For some cross-country skiers on the World Cup circuit, the news that Saturday’s individual races would be shortened wasn’t all that disheartening.
Sadie Bjornsen, who made her first World Cup podium in Sunday’s team sprint with U.S. teammate Kikkan Randall, tried to contain herself. Instead of a 15 k freestyle in Davos, Switzerland, the women will race 10 k. The men’s skate race was cut from 30 k to 15 k.
“Sadie just did a happy dance,” Randall said in a phone interview with FasterSkier on Tuesday, when the International Ski Federation announced its decision because of a lack of snow.
“I think maybe in the U.S. I’d enjoy a 15 k but on the World Cup, it’s a little rough,” Bjornsen said. “So this is pretty good.”
Not everyone shared her enthusiasm.
Distance skiers like Canadian Ivan Babikov had been in Davos for more than a week, training specifically for the longer events. The men’s 30 k freestyle would have been the first one in Davos since 2000. Instead the event was sliced in half.
“This is baloney,” Babikov tweeted on Tuesday. “I was really looking forward to the 30km skate WC race in Davos. … Boooo. #BringThe30Back”
In a phone interview with FasterSkier, FIS Race Director Jürg Capol said there was “almost no snow,” and Davos race organizers were doing all they could to make enough artificial snow for what will be a 5 k loop. They had originally planned on a 7.5 k loop and were at about 3 k on Wednesday.
Only one course was wide enough, and given the lack of natural snow, there were no test tracks, Capol said. With Saturday’s individual races starting just two hours apart, the FIS decided to shorten the women’s event to allow enough time for the men to warm up.
“There might be an option to get more snow (this week), but we had to decide today,” Capol said. “Of course we are never in favor to change the program, but (under) certain conditions, we have to act.”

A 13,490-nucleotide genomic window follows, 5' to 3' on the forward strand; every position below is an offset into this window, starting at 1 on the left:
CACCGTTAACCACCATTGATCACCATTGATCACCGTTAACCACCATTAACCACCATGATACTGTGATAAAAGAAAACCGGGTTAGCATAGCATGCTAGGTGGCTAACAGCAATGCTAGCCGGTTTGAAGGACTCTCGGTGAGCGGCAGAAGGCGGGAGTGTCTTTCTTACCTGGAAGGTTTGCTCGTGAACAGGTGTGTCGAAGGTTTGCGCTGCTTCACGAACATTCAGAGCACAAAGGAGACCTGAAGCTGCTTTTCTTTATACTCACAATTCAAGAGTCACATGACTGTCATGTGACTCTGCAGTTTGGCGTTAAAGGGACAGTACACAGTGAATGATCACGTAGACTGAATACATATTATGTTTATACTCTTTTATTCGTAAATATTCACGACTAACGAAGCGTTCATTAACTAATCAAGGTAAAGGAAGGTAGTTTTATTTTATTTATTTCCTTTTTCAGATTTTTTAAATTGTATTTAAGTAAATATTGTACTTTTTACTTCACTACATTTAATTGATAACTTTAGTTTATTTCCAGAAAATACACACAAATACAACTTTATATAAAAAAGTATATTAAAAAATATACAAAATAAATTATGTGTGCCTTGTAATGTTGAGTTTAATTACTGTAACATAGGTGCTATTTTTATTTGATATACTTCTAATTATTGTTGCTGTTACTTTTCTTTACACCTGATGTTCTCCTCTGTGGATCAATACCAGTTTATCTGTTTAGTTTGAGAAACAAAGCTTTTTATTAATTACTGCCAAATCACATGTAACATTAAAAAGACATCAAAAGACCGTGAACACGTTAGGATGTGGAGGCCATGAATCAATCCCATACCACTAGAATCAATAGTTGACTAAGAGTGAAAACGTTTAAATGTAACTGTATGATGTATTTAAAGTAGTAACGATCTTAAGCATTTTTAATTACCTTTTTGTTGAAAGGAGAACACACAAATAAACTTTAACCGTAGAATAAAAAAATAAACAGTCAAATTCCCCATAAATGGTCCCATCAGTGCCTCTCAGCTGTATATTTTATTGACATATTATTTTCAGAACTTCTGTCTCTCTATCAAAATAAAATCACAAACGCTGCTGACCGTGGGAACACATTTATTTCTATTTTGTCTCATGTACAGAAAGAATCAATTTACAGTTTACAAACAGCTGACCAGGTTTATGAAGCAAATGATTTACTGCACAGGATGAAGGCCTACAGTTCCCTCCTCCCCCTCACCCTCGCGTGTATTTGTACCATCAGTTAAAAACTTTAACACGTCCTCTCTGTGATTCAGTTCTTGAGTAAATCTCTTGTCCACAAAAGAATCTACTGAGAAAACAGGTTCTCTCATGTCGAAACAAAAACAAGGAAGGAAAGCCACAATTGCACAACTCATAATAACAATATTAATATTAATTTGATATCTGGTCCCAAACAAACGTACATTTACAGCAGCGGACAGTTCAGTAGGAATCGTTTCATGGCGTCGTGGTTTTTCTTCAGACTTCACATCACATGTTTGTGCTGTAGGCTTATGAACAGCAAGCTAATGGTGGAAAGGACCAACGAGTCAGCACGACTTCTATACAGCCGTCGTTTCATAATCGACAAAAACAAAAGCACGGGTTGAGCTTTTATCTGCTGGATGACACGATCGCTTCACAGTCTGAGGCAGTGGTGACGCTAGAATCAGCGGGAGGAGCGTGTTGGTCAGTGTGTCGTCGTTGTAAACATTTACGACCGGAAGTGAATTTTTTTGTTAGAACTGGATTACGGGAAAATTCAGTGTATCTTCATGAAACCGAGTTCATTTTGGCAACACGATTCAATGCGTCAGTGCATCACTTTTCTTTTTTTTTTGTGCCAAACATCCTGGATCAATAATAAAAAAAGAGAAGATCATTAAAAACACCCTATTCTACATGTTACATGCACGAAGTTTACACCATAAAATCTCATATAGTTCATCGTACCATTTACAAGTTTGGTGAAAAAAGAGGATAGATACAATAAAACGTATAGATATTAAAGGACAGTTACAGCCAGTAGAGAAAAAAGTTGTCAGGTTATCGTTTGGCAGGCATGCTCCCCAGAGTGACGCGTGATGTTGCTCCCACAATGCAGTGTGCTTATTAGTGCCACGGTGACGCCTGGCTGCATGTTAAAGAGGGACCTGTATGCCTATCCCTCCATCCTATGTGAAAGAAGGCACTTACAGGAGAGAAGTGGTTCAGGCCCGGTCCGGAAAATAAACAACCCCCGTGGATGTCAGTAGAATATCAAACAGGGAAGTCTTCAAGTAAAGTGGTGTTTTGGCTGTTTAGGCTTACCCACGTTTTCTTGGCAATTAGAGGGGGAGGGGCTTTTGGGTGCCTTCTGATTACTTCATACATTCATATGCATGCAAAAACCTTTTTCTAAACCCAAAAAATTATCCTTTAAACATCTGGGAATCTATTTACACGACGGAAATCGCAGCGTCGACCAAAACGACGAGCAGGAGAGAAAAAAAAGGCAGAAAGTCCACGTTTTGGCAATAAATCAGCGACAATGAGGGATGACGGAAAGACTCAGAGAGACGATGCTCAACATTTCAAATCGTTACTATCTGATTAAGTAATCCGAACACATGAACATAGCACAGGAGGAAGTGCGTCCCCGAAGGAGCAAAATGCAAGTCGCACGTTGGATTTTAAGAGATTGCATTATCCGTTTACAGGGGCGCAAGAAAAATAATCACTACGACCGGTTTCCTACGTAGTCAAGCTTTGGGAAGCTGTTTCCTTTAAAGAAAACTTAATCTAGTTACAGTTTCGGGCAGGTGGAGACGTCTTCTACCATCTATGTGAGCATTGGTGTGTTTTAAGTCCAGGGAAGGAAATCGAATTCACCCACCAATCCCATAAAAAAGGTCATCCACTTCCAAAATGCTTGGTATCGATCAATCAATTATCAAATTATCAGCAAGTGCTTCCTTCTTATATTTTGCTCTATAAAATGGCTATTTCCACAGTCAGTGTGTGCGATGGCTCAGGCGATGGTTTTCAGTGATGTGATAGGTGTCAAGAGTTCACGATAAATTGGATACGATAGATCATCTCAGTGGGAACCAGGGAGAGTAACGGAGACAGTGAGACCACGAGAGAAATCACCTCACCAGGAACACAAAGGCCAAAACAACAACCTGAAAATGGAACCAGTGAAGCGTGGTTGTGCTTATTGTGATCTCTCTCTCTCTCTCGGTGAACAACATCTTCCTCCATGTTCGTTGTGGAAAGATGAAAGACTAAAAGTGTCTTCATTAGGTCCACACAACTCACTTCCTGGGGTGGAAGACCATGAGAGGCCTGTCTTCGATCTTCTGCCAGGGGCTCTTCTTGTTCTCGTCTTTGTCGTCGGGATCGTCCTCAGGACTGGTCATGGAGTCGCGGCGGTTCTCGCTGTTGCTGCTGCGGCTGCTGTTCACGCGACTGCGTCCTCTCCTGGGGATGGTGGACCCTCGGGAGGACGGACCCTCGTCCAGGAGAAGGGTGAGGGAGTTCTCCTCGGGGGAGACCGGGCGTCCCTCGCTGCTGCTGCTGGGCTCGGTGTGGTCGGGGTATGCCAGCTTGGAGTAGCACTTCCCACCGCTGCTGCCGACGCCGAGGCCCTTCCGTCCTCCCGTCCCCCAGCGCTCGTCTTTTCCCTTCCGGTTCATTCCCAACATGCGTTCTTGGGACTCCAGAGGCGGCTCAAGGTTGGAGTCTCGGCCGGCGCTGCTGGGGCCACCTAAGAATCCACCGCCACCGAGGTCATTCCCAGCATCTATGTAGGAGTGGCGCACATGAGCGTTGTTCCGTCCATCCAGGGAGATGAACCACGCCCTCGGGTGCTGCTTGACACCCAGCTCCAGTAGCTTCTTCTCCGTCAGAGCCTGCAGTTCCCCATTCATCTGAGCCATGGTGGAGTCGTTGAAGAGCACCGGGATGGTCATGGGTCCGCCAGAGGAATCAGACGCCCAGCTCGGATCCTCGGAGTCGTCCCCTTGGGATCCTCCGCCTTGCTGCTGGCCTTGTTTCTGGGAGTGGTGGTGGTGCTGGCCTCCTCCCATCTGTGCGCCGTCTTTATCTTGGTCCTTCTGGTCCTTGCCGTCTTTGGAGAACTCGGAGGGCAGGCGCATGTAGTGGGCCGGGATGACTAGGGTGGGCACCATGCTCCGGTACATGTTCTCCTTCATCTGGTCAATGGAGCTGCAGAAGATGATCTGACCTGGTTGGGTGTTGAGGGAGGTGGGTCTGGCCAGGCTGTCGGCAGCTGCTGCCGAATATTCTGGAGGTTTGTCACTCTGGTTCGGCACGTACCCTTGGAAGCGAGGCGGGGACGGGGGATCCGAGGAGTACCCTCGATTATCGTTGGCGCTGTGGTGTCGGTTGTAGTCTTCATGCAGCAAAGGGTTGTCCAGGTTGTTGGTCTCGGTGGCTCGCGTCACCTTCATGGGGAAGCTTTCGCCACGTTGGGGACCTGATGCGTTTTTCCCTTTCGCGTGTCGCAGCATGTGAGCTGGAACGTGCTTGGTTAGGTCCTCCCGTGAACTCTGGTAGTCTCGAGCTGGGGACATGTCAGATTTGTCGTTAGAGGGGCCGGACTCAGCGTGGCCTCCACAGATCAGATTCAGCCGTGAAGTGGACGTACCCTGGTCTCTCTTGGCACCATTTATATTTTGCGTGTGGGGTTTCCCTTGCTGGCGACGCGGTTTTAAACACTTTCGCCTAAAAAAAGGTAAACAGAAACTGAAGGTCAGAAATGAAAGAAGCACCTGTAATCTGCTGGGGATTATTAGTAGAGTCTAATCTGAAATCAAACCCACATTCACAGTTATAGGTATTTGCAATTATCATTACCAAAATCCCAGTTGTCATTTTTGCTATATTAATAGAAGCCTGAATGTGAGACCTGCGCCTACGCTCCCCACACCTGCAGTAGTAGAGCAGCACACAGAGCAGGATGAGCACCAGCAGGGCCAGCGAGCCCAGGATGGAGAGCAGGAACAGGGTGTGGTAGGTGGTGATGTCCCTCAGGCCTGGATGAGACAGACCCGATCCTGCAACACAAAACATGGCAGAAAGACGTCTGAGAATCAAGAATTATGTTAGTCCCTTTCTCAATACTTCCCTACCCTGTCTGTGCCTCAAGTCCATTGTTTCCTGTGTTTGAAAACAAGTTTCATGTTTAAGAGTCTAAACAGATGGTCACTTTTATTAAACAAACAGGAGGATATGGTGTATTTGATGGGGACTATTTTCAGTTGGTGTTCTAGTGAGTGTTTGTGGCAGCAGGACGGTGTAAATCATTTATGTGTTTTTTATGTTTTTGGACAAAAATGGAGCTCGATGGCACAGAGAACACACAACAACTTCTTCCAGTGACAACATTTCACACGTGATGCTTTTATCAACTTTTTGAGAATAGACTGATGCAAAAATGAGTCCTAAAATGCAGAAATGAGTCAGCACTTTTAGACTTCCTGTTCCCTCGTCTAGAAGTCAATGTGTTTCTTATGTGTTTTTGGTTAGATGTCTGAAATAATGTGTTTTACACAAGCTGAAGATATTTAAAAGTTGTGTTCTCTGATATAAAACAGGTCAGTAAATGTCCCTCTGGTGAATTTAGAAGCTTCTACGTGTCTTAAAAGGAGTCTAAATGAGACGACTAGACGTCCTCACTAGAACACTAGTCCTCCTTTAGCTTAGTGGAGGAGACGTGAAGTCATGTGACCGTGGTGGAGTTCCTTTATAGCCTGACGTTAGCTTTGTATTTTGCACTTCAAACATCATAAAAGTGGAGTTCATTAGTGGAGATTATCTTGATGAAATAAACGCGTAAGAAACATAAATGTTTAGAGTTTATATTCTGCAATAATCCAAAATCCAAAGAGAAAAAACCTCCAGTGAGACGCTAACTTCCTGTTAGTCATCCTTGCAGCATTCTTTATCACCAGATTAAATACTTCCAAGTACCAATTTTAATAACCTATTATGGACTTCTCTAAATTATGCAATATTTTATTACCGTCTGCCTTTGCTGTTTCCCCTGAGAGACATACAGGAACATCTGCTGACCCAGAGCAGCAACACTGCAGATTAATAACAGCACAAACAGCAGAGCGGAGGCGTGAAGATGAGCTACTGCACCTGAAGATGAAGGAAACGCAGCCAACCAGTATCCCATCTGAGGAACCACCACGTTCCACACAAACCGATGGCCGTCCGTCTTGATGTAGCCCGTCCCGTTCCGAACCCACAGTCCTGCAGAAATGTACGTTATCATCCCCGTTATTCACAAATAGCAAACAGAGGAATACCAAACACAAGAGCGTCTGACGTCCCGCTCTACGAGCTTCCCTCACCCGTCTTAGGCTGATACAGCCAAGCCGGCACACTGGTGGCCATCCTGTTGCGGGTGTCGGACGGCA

The forecast for Wednesday through Saturday in Davos suggested a chance of rain with daytime temperatures in the 40s and 50s, and above freezing at night.
U.S. distance specialist Kris Freeman wrote in an email that he suspected the race would be shortened and had mixed feelings as a result.
“The race would have been the first 30k time trial on the World Cup since (Dec. 2004),” Freeman wrote. “I think the return of this race would have been great for the sport and a challenging race to ski well.”
However, as a diabetic, he was cautious.
“I have not raced a 30 k time trial in so long that I was not sure how I would have dosed my insulin,” Freeman wrote. “Mass starts and time trials place very different stresses on my body. So to summarize, I am disappointed that they event has been changed but also relieved.”
Teammate Noah Hoffman had been particularly excited for the 30 k freestyle, but was relieved to have a distance race of some sort still in tact.
“It has been colder and snowing here the last couple of days, so we were optimistic they would pull something off,” Hoffman wrote in an email. “However, there is currently not enough snow to hold anything more than a sprint. We weren’t sure what they could do with such a short amount of time.”
Liz Stephen was another American who had prepared for the longest race yet in the World Cup season. So far, the women had gone a maximum of 10 k.
“I was really looking forward to a longer skate race this weekend, or just a longer race in general,” she wrote in an email. “But I could use some more practice racing at these slightly higher speeds.”
Saturday’s individual events will start as scheduled, with the women kicking off at 12:15 p.m. (6:15 a.m. EST) and the men racing at 2 p.m. (8 a.m. EST). Sunday’s sprint races in Davos remained unchanged.
Audrey Mangan contributed reporting.
Alex Kochon (firstname.lastname@example.org) is the former managing editor at FasterSkier. She spent seven years with FS from 2011-2018, and has been writing, editing, and skiing ever since. She's making a cameo in 2020.